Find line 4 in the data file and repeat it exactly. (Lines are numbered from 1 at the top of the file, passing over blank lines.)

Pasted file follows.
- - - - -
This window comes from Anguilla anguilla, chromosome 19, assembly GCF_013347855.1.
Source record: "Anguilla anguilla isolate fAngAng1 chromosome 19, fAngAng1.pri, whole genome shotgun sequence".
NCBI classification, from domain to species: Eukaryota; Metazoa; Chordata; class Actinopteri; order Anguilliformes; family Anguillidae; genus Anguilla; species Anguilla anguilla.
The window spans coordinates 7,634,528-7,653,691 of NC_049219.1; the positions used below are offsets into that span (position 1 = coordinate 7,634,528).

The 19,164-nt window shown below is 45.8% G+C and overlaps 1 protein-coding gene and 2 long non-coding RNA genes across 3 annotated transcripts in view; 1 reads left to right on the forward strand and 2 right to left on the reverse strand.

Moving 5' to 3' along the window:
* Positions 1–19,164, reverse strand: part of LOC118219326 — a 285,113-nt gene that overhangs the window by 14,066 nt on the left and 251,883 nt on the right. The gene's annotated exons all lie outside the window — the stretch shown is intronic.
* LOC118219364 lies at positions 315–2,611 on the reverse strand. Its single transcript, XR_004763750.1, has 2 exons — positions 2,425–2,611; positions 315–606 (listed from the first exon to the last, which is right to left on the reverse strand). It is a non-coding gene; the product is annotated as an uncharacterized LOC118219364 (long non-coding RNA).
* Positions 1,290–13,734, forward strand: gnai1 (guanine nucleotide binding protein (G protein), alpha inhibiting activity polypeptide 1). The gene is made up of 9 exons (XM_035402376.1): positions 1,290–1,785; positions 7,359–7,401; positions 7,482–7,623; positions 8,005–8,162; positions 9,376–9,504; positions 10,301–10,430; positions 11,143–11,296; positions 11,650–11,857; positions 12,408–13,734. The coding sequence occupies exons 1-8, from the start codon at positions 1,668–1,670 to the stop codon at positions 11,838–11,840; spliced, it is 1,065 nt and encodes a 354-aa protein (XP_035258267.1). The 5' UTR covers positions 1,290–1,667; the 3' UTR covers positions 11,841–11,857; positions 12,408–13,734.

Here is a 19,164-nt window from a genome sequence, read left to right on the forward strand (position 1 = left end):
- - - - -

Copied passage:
The window spans coordinates 7,634,528-7,653,691 of NC_049219.1; the positions used below are offsets into that span (position 1 = coordinate 7,634,528).